C. Snoeren, snoeren at cs.ucsd.edu.
Office hours: TR 2:00-3:00pm in EBU3B 3114, or by appointment.
Discussion/HW TA: Vikram Mavalankar, vmavalan at cs.ucsd.edu
Office hours: W 1:00-2:00pm.
Projects TA: John Fisher-Ogden, johnfish at cs.ucsd.edu
Office hours: EBU3B 3242 by appointment.
Lab hours: EBU3B B250 TU 12:00-12:30pm, W 1:15-3:15pm, TR 2:00-3:30pm
Lab: EBU3B B230
Mailing List: email@example.com
Issues relating to the homework assignments will be handled largely in
the discussion section. The TA will likely be far more accommodating
to questions from those students who regularly attend discussion
sections. Project issues will generally be handled at the beginning
of lecture, during specially announced 'project' discussion sections,
and outside of class by the project TA. Please direct questions to
the appropriate TA; while they both are willing and able to help, they
have other responsibilities outside of this class.
The required textbook for this course is Operating
Systems Concepts, by Silbershatz, Galvin, and Gagne. 7th Edition,
published by Wiley and Sons. ISBN 0-471-69466-5. Earlier editions
are also acceptable, although the homework assignments will use
problem numbers from the 7th edition. Readings will be assigned as
background material for the lectures, and are fair game for the
exams. Readings are not a substitute for lectures. You are
responsible for all material covered in lecture, whether or not it
appeared in any assigned readings.
This course will have roughly bi-weekly homework assignments taken
from the textbook, three or four programming assignments, a midterm,
and a final. Discussion sections will be held weekly to review the
lecture material and answer questions about the readings, homeworks,
and projects. Grade for this class will be based on:
No late assignments will be accepted. Exceptions for
UCSD-sponsored athletic or other extra-curricular activities,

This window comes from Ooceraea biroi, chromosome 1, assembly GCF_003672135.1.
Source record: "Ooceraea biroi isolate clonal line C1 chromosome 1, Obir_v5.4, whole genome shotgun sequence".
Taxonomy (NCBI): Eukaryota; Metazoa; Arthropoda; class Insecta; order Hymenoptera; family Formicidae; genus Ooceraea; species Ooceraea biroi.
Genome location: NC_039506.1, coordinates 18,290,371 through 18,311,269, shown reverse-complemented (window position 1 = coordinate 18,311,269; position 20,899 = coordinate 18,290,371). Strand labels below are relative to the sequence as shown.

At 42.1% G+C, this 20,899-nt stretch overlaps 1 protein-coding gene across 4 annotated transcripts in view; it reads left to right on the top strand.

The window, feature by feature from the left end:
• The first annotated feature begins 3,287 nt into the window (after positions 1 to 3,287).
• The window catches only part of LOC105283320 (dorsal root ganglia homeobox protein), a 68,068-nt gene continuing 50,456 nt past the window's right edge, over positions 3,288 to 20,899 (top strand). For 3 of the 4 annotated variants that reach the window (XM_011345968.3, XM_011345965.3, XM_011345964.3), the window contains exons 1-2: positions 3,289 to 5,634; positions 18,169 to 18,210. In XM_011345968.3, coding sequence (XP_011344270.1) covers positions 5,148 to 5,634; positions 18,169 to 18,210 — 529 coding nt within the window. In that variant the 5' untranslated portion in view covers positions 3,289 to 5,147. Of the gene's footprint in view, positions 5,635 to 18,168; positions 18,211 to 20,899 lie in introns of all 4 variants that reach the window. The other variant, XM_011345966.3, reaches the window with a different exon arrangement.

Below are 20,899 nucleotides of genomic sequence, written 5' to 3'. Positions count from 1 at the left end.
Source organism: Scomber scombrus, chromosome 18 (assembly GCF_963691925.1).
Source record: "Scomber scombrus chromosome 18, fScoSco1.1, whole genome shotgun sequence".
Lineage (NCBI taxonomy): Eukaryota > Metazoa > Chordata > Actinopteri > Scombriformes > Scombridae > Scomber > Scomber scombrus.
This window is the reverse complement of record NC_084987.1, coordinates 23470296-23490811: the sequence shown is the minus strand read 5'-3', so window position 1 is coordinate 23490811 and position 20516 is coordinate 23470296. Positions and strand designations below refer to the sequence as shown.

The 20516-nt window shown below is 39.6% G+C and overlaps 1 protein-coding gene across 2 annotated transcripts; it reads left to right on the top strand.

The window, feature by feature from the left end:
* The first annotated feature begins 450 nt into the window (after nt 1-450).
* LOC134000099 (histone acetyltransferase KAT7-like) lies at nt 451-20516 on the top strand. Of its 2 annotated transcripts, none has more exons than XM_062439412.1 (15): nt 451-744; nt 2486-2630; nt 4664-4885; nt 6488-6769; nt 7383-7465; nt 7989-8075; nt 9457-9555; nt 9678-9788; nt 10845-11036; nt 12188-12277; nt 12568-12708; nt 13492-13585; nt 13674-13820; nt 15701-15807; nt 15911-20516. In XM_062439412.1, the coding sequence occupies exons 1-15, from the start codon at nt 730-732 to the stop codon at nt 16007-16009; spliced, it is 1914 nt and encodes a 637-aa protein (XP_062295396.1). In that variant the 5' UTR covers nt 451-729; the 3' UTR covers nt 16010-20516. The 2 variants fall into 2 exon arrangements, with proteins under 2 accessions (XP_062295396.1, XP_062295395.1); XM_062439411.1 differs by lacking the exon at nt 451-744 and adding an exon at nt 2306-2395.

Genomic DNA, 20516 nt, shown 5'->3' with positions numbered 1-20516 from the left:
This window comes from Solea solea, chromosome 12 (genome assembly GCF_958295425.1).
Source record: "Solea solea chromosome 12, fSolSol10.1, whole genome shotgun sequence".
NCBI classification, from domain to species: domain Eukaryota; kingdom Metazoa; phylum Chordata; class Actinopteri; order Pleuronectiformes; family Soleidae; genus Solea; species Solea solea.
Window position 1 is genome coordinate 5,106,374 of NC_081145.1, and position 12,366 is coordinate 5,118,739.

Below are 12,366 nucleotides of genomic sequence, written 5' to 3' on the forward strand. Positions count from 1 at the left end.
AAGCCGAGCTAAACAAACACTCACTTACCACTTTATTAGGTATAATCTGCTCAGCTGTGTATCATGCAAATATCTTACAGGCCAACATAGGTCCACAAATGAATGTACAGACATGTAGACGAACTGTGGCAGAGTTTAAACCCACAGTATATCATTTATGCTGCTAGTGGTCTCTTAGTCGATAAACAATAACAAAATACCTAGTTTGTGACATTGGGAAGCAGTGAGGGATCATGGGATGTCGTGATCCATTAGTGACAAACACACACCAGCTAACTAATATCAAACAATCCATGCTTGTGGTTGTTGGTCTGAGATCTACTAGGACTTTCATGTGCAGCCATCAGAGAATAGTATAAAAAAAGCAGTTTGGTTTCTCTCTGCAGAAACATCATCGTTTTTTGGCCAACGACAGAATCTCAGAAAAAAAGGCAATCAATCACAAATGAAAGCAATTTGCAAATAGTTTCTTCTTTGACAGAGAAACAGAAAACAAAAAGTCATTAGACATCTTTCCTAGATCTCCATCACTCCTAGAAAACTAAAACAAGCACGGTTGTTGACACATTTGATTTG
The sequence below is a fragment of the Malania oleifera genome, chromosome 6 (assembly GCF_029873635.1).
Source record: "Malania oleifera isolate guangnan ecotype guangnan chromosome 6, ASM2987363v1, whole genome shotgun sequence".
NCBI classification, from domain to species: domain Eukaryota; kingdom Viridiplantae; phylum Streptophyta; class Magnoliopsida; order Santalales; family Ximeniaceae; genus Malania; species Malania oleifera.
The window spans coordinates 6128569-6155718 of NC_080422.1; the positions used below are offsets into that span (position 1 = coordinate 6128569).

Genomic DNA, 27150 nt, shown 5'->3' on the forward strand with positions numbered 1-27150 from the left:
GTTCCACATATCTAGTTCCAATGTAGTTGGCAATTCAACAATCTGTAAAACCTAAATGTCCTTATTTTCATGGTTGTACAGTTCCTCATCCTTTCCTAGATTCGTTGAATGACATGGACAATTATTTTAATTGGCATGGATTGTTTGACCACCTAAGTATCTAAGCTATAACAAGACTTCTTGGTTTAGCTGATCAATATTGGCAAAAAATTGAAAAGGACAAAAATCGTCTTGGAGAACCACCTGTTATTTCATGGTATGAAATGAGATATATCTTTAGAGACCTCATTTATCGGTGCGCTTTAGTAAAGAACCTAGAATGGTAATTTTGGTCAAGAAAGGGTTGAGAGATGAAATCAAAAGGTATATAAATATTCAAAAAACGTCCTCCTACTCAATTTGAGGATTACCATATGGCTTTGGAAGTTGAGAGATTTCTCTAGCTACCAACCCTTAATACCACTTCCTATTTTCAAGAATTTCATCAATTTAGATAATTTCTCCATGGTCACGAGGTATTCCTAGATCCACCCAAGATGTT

documented medical emergencies, death of an immediate family member,
or other such life-altering situations must be requested from the
instructor as soon as possible.
- Homework 20%
- Programming projects 30%
- Midterm 20%
- Final 30%
All homework assignments must be completed
individually; projects must be completed by you and your fellow group members only. You (or your group members, in
the case of the projects) must write all solutions and code that you
submit, excepting any code that was provided to you as part of the
assignment. You are encouraged to discuss the assignments with
others, but you may not copy answers or code from another student or
make your code available to others. Exams will be individual effort
and closed book.
Each student is responsible for knowing and abiding by UCSD's policies on
Academic Dishonesty and on Student Conduct and the Jacobs
School Student Honor Code. Any student violating UCSD's Academic
Dishonesty or UCSD's Student Conduct policies will earn an 'F' in the
course and will be reported to their college Dean for administrative
processing. Committing acts that violate Student Conduct policies
that result in course disruption are cause for suspension or dismissal
Charles Elkan's academic
honesty guidelines developed for CSE 130 explicitly spell out many
of your reponsibilities, and must be adhered to. If you have any
questions, please ask.
Don't cheat. It's not worth it.
The following books may help provide an alternative view on the
material. These are listed simply to suggest supplemental resources
should you desire additional reading. We will not refer to them
during the term. None of them are required.
- Operating Systems: A Modern Perspective, Nutt. Addison-Wesley.
- Modern Operating Systems, Tanenbaum. Prentice Hall.
- The Design and Implementation of the 4.4 BSD Operating
System, McKusick, Bostic, Karels, and Quarterman. Addison-Wesley.